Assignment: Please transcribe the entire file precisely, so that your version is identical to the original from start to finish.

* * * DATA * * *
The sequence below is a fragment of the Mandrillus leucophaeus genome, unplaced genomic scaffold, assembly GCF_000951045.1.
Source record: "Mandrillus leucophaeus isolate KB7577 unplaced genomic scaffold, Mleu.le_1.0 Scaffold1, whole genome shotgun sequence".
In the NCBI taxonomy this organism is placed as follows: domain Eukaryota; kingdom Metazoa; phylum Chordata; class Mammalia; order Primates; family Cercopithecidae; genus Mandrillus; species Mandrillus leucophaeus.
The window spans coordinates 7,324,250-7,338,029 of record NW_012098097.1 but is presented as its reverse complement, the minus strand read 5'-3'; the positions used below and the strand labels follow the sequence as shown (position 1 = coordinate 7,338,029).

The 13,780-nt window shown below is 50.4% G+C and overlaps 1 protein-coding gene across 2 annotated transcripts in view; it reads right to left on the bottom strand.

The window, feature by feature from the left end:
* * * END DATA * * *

The sequence below is a fragment of the Mandrillus leucophaeus genome, unplaced genomic scaffold, assembly GCF_000951045.1.
Source record: "Mandrillus leucophaeus isolate KB7577 unplaced genomic scaffold, Mleu.le_1.0 Scaffold1, whole genome shotgun sequence".
In the NCBI taxonomy this organism is placed as follows: domain Eukaryota; kingdom Metazoa; phylum Chordata; class Mammalia; order Primates; family Cercopithecidae; genus Mandrillus; species Mandrillus leucophaeus.
The window spans coordinates 7,324,250-7,338,029 of record NW_012098097.1 but is presented as its reverse complement, the minus strand read 5'-3'; the positions used below and the strand labels follow the sequence as shown (position 1 = coordinate 7,338,029).

The 13,780-nt window shown below is 50.4% G+C and overlaps 1 protein-coding gene across 2 annotated transcripts in view; it reads right to left on the bottom strand.

The window, feature by feature from the left end: